The Mercedes-Benz Citan is inexpensive to run and good value as a used buy. You can get the best Citan for an affordable price on the used vehicle market.
The Citan is based on the Renault Kangoo. Despite the similarities, Mercedes-Benz insists that the Citan isn’t another case of badge engineering, and they have developed the Citan to deliver the driving characteristics of the rest of its commercial line-up.
Mercedes-Benz have actually made more changes than most collaborative ventures in the industry. The front suspension was replaced, the panel gaps tightened, and a new interior was designed.
In 2015 a new navigation system including a USB port and DAB radio was added. And a Sport model was also introduced- benefiting from colour coded bumpers in six metallic colours, alloy wheels, air conditioning, a leather-trimmed wheel and chrome elements in the grille, sidebars and tailgate trim.
Payload capability is 490kg for the Compact, 630-760kg for the Long, 795-810kg for the Extra-long and 735-755kg for the Dualiner. All except the Compact model offer a sliding side door and an asymmetric rear, side-hinged doors with an opening angle of 180 degrees. Length is up to 2137mm and all have a loading height of 1258mm.
Mercedes-Benz used Renault’s 1.5 dCi turbodiesel engine, it offered in three different outputs and badged CDI to better suit the Citan - 108 CDI with 75 BHP, a 109 CDI with 90 BHP, and a 111 CDI with 110 BHP. There is also a forth option - 1.2 litre turbocharged petrol engine badged 112, having 114 BHP.
The 108 and 109 CDI engines come with a five-speed manual transmissions, while the 111 CDI and 112 petrol engines come with 6-speed gearbox. A shift point display is included for the best economy while driving. An automatic transmission was added in 2016 to the 112 petrol model.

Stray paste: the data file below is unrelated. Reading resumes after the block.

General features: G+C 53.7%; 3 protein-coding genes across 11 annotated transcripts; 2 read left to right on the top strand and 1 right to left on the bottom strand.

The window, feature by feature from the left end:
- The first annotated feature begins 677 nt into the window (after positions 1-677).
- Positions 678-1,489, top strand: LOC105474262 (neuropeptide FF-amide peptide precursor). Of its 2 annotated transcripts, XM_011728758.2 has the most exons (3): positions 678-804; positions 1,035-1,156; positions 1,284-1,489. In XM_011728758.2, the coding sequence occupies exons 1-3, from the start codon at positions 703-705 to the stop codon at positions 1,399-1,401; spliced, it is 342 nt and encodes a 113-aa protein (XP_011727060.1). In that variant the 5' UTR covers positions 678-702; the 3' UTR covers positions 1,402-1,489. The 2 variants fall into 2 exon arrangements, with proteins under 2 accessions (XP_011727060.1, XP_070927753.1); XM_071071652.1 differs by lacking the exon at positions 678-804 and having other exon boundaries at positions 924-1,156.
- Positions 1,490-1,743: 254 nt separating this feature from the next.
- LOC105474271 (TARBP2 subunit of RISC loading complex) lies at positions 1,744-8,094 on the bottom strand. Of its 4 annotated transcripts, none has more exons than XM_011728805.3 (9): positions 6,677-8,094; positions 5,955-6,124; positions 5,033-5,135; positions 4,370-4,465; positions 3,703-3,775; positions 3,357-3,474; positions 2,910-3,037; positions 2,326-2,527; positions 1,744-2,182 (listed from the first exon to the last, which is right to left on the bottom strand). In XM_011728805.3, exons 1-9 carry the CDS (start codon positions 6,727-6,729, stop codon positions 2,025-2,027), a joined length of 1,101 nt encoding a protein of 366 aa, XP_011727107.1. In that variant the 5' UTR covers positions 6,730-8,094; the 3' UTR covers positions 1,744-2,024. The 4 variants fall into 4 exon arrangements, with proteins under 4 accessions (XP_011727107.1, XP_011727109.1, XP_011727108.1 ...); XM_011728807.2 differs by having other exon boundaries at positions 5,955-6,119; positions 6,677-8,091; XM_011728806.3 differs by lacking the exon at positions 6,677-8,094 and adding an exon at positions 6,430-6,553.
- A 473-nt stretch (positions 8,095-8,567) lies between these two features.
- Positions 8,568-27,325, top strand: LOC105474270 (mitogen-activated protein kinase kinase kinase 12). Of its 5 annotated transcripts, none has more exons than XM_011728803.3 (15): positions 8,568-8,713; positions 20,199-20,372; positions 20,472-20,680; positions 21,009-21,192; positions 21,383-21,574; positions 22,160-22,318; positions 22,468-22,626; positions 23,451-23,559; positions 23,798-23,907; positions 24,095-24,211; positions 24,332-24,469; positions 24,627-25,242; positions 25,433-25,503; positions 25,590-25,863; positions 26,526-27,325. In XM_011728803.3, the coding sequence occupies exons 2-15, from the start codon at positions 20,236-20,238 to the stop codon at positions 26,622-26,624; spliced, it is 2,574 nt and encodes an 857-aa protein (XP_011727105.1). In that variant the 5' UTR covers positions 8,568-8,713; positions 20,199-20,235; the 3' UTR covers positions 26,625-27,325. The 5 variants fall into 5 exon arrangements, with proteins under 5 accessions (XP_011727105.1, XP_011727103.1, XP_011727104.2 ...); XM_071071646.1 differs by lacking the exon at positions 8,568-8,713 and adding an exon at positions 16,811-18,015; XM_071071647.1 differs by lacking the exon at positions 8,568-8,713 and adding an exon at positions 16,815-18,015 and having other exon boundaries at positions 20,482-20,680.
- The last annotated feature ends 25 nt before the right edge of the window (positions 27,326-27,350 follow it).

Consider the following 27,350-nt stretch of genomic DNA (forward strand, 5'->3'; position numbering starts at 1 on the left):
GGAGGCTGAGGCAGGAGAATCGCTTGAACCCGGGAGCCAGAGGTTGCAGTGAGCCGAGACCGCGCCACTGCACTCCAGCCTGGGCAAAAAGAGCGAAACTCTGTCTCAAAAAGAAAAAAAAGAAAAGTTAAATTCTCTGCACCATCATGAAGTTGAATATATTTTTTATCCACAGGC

To maximise economy a BlueEfficiency package is included as standard on the petrol engine, and optionally on the diesel. It includes a start/stop function with battery alternator management to manage engine losses.
The BlueEfficiency models benefit from an improved official combined fuel consumption figures, with CO2 figures dropping by around 7g/km. For the diesel models the official combined consumption figure was from 56.5mpg-65.7mpg. The time of the whole range for 0-62mph is between 13.1-16.3 seconds.
To minimise running costs the Citan is fitted with a toothed cam belt, with 150,000 mile lifespan, and service intervals of 25,000 miles or two-years - whichever comes sooner.
In 2016 Mercedes-Benz rolled out a transparent national service pricing list. A minor service on a Citan is listed at £105+VAT and a major one being £205+VAT. In addition a dust filter change is around £25, brake fluid from £35 and Coolant from £52. Independent garages will beat them in price, giving you a great maintenance costs on the Citan.
The £5000-£6000 mark provides plenty of 109 CDI models in Long and Extra long. Above £6000 is the fine selection of predominantly one-owner examples. Dualiners cost £1000 extra, depending on age and condition. Anywhere above £8000 are the nearly new, low mileage examples, and £9000-£10,000 for some delivery mileage, or ex-demonstrator models.
The Citan is one of the most expensive small vans around, but it goes above the competition in terms of quality and refinement. If you spend long hours behind the wheel you'll appreciate the difference.
Many companies offer history data checks and we’d recommend you to use one. If a used car seller says it has already been carried out – always request to see it. Better to be safe than sorry.
If you have decided that the Citan is the best van for you, make sure to check our range of used Mercedes-Benz vans and find the one to suit you best.